WELCOME! If you are a first time visitor to Saint George’s today. We are glad to have you! Please stay for the coffee social in the parish hall after liturgy so we can get acquainted.
SCRIPTURE READINGS THIS WEEK
June 1st After feast of Ascension; Martyr Justin the Philosopher;
Acts 21:8-14 John 14:27-15:7
June 2nd After feast of Ascension; St. Nicephorus the Confessor, Patriarch of Constantinople
Acts 21:26-32 John 16:2-13
June 3rd After feast of Ascension; Martyr Lucillian and Companions
Acts 23:1-11 John 16:15-23
June 4th After feast of Ascension; Hieromartyr Astius, Bishop of Dyrrachium in Macedonia
Acts 25:13-19 John 16:23-33
June 5th Leave taking of the Ascension; Hieromartyr Dorotheus, Bishop of Tyre
Acts 27:1-44 John 17:18-26
June 6th Memorial Saturday; Venerable Bessarion the Wonderworker of Egypt
1 Thessalonians 4:13-17 John 5:24-30
Activities/Services this Week:
Compline: Wednesday, June 3rd, 6:30 PM, at the church
Memorial Liturgy: Saturday, June 6th, 10 AM, at the church
Great Vespers: Feast of Pentecost, Saturday, June 6th, 5 PM, at the church
The Sanctuary Lamp is being sponsored this week by Stan & Margaret Ostas for the good
health of all. Check the sheet in the narthex for upcoming weeks that are open for sponsoring the lamp.
Last Sunday, May 17th, 27 adults and 11 children attended Divine Liturgy.
Sunday, May 31st we will take up a collection for the Food Pantry. If donating by check, make it out to “All Saints Food Pantry.” For the month of June, we will be collecting flour in whatever quantity one can afford to donate.
We have halupki (cabbage rolls) for sale at $9 for a half dozen, frozen/unbaked apple strudel for $8 each, and pieroghi (potato/cheese, sauerkraut and prune) for $10/dozen. See Mary Gresko or Margaret Ostas about being able to purchase them if interested.
In case you don’t know, we have a wonderful ministry in our church known as the St. Anna’s Guild which does a lot of great work for the church. All ladies of our parish are welcome to become a part of this group. The dues to join are $10 a year. Speak with Julie Olmstead, Joanne Pentsos or Mary Gresko for more info.
On June 20, 2009, a volunteer work day is being planned at St Gregory Palamas Monastery in Hayesville, OH. We would like to involve our older kids in this activity. So, if there are any high school age students that can put in some volunteer time, please let Fr. Paul know by Friday, June 12, 2009.
Today we remember the Fathers of the First Ecumenical Council, convened at Nicaea in 325. The results of the Council were very important, but so was its personal meaning for those who attended, as Father Alexander Schmemann described:
For the first time, after centuries of semi-subterranean existence, prelates gathered from all parts of the Church, many still with the marks of wounds and mutilations received under [the persecutions of the emperor] Diocletian. The unprecedented magnificence of their reception and the hospitality and kindness of the emperor [Constantine] confirmed their joyous assurance that a new era had begun and that Christ was indeed victorious over the world. Constantine himself was the first to interpret the council in this way.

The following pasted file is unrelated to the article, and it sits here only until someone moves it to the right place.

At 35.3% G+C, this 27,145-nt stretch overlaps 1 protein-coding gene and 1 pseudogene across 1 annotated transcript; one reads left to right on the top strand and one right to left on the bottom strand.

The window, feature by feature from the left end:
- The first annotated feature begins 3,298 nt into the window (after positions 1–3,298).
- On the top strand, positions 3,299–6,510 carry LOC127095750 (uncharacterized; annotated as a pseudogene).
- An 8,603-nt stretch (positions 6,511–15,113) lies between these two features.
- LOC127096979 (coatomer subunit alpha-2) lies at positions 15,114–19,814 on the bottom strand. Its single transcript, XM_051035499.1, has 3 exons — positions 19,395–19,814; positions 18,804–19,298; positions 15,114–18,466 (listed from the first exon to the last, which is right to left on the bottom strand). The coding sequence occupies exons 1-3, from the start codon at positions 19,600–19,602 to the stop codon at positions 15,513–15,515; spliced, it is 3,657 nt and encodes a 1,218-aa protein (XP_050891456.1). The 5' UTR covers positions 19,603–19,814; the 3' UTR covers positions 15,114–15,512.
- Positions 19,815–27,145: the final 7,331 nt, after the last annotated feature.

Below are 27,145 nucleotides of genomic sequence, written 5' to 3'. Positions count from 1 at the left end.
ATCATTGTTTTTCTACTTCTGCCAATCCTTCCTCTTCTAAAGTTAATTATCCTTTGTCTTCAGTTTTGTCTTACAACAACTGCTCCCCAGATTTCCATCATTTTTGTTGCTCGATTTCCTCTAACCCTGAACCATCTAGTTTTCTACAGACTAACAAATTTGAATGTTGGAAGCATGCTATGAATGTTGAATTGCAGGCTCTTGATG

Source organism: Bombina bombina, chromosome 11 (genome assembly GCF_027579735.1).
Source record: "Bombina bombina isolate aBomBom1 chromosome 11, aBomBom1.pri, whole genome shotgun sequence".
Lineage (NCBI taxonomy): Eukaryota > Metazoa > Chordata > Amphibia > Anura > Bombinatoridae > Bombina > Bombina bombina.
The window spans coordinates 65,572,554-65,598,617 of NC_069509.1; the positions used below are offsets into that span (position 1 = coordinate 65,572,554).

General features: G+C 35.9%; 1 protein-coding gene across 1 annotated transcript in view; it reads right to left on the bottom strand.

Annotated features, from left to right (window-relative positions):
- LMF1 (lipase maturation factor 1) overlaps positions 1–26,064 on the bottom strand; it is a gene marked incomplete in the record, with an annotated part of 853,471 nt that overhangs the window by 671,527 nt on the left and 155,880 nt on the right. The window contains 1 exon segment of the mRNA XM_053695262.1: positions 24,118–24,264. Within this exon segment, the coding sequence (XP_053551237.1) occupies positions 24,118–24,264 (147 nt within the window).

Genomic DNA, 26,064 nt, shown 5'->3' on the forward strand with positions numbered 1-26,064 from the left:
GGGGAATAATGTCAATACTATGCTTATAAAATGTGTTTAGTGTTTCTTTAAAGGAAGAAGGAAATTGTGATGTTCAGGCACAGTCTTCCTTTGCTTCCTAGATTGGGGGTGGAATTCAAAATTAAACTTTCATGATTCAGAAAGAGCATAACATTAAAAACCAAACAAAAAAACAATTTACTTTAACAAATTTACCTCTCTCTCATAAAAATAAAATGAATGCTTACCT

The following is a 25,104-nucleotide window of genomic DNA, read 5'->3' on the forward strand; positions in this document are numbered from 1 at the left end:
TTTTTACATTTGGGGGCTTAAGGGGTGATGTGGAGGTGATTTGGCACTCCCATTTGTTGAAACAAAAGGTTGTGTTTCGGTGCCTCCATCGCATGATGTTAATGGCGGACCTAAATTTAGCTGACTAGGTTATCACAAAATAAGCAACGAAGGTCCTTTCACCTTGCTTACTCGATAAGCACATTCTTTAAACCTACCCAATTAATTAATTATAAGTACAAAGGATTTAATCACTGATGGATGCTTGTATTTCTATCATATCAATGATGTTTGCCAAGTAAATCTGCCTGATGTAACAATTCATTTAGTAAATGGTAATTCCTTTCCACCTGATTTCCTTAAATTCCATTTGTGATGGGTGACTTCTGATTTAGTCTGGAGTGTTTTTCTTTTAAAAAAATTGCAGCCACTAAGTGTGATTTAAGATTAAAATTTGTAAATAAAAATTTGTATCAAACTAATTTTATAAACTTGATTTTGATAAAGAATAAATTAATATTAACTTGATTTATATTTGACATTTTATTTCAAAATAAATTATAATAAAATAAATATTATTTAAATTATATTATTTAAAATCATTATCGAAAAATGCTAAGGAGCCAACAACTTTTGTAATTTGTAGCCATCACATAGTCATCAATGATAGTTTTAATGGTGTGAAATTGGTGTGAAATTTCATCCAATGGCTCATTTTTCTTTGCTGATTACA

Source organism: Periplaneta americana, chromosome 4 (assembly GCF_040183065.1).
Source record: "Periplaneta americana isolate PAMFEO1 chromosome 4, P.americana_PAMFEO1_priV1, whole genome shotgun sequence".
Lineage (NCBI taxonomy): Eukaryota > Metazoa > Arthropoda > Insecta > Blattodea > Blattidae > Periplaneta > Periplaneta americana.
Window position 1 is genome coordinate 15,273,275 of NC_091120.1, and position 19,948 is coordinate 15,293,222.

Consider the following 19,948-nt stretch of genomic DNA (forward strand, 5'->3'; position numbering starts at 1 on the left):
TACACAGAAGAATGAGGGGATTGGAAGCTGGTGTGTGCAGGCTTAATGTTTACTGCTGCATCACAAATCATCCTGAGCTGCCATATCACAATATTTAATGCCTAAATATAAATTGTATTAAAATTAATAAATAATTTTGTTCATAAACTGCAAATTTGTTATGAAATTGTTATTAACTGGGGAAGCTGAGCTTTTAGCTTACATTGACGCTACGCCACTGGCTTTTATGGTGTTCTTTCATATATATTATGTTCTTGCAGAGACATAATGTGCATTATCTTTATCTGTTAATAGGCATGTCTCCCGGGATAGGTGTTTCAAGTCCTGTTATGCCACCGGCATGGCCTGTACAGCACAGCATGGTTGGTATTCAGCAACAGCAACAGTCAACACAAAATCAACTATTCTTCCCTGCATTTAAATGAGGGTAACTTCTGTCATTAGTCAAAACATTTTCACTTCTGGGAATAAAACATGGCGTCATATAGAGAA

The great accomplishment of the Council was to refute Arianism, a widely-held heresy that threatened to divide the Church. It was a dispute, as the emperor said, that was "more dangerous than war and other conflicts" because it called into question Jesus' ability to be our Savior.
The Arians claimed that Jesus was not eternal, not equal to His Father, but a created being. The Church insisted that He had to be the divinely powerful Son of God in order to be able to save us. So, opposing Arianism, the Fathers of the Council at Nicaea proclaimed that Jesus Christ is of the same substance as His Father, and there was never a time when He did not exist. His perfect divinity, therefore, was able to assume perfect humanity, and save all who are human.
This teaching is squarely Biblical. In one verse of the reading chosen for this day, John 17:5, Jesus prays, "And now, Father, glorify me in thy own presence with the glory which I had with thee before the world was made." Father and Son have the same glory, and have had it forever.
Despite its clear Biblical basis, there are many who don't accept the Church's teaching, including Unitarians, Jehovah's Witnesses, and the Mormons whose work is so generously supported by the devout Marriott family's hotel empire. Even immediately after the decisive declarations of Nicaea, there was conflict. Saint Athanasius was the hero of the Council because he formulated the term "homoousion" (meaning "of one substance" and referring to Christ and His Father.) But Athanasius was hounded ever after by his Arian enemies; they managed to get him condemned and exiled.
The truth established at Nicaea remains basic to our faith. But then, as now, truth was accompanied by deceitfulness and the persecution of truth tellers. We must take comfort, as fourth century Orthodox Christians also had to do, in another verse (16:33b) from John's Gospel: "In the world you have tribulation; but be of good cheer, I have overcome the world."